Khanga, Y., and S. Jacoby. Soul to soul: A black Russian American family, 1865-1992. W.W. Norton, 1992.
- ISBN-10 : 0393034046
- ISBN-13 : 978-0393034042
Lacy, L. A. The Rise and fall of a proper Negro: An autobiography. Simon & Schuster, 1970.
- ISBN-10 : 0025672002
- ISBN-13 : 978-0025672000
Lloyd, C. Eugene Bullard, Black expatriate in jazz-age Paris. University of Georgia Press, 2006.
- ISBN-10 : 0820328189
- ISBN-13 : 978-0820328188
McCloy, S. T. The Negro in France. University of Kentucky Press, 1961.
- ISBN-10 : 0813153875
- ISBN-13 : 978-0813153872
McGee, A. E. Black America abroad. Meador Pub. Co, 1941.
ASIN : B0030UI450
Ottley, R. No green pastures. Charles Scribner’s Sons, 1951.
ASIN : B000PZXTC6
Prince, N. G. A narrative of the life and travels of Mrs. Nancy Prince (Classic Reprint 2017). Forgotten Books, 1853.
- ISBN-10 : 0343107783
- ISBN-13 : 978-0343107789
Smith, H. Black man in red Russia. Johnson Pub. Co, 1964.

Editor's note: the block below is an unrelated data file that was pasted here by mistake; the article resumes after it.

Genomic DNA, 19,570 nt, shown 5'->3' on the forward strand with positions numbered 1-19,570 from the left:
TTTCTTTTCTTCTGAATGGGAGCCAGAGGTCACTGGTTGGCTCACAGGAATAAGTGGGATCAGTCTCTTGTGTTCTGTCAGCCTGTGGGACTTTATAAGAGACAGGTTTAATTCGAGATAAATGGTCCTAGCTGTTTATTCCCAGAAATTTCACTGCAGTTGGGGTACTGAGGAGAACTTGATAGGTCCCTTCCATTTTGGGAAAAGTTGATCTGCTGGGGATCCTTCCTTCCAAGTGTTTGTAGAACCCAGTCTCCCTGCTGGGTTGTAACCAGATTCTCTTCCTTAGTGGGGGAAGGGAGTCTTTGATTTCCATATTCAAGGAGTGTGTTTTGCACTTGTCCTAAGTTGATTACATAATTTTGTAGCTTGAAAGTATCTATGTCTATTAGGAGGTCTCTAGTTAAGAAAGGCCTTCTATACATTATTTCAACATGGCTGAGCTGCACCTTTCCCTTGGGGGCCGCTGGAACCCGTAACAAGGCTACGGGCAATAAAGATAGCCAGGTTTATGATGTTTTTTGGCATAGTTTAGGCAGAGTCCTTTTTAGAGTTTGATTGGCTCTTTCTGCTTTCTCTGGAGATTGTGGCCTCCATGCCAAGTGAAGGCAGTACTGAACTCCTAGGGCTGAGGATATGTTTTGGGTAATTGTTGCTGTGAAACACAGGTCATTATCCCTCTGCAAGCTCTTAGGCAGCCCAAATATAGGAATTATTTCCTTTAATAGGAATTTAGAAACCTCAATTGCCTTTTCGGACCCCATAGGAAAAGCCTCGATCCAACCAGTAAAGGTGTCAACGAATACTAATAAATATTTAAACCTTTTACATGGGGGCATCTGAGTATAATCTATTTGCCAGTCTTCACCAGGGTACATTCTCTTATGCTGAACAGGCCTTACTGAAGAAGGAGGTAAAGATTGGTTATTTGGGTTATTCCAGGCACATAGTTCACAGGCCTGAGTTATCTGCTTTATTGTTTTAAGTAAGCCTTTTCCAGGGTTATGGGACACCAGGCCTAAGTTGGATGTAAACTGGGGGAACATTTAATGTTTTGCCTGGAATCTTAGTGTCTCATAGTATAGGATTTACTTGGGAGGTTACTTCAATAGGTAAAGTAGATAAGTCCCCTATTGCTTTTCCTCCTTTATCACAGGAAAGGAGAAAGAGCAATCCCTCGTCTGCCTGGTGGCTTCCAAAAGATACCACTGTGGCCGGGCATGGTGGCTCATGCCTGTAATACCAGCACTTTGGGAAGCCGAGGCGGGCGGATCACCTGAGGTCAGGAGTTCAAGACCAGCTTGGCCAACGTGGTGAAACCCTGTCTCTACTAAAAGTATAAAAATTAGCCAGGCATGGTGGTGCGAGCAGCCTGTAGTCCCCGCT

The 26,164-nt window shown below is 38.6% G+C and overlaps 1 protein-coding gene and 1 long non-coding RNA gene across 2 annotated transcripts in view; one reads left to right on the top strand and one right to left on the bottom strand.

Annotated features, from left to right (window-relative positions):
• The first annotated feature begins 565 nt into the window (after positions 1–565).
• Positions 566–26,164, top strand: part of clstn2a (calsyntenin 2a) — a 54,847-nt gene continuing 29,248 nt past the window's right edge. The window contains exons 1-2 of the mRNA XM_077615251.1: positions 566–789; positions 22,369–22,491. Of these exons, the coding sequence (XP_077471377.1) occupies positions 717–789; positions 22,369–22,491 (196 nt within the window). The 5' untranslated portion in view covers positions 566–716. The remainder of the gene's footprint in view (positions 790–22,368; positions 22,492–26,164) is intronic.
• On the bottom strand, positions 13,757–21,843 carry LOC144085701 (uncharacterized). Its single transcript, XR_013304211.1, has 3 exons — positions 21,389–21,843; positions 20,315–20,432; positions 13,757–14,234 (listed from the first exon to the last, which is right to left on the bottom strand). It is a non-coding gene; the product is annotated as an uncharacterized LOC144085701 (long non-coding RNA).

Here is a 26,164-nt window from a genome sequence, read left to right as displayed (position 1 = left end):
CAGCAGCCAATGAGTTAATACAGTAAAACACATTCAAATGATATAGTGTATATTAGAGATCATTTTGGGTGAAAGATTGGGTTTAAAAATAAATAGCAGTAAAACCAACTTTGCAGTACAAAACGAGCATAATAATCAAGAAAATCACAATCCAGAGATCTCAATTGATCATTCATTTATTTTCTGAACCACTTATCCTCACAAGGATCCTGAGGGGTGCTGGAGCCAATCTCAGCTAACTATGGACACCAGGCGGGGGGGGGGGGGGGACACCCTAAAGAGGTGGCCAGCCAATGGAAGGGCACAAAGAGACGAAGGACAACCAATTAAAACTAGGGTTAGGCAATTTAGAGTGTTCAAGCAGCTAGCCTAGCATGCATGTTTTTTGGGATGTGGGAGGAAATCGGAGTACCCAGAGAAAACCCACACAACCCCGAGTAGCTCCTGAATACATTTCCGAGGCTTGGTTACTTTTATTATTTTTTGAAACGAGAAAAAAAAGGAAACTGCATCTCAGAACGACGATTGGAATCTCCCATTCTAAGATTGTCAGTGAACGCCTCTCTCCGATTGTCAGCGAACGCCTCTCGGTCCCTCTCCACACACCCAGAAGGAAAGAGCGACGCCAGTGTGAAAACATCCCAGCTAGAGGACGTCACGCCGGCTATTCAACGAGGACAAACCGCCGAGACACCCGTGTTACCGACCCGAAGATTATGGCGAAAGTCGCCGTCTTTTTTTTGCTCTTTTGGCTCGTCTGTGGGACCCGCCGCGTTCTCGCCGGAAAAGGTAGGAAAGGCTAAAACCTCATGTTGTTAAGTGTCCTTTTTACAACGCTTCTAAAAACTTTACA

ASIN : B000IQ7HGQ
Stovall, T. Paris noir: African Americans in the city of light. Houghton Mifflin Company, 1996.
- ISBN-10 : 1469909065
- ISBN-13 : 978-1469909066
Dr. Deborah Robinson is Assistant Director of the Program for Research on Black Americans for International Projects at the University of Michigan, and Director of #WeGlobal: African Americans Living Abroad Research and Education Project. She has lived, worked in, or traveled to 75 countries to date. She is also currently Co-Director of a Black Caucus of the American Library Association (BCALA) IMLS grant looking at Black History Month programming in public libraries.
This month’s theme on the #GLLI blog is #BlackIsBeautiful, curated by Shauntee Burns-Simpson.
Shauntee Burns-Simpson (MLIS) currently serves as the 2020-2022 President of BCALA. She is the Associate Director of School Outreach for The New York Public Library. An ambassador for libraries and Youth Librarian, President Burns-Simpson enjoys connecting people to the public library and its resources. She works closely with at-risk teens and fosters a love of reading & learning with her innovative programs. In addition to leading BCALA, she chairs the American Library Association Office of Diversity, Literacy, & Outreach Services (ODLOS) Committee on Diversity.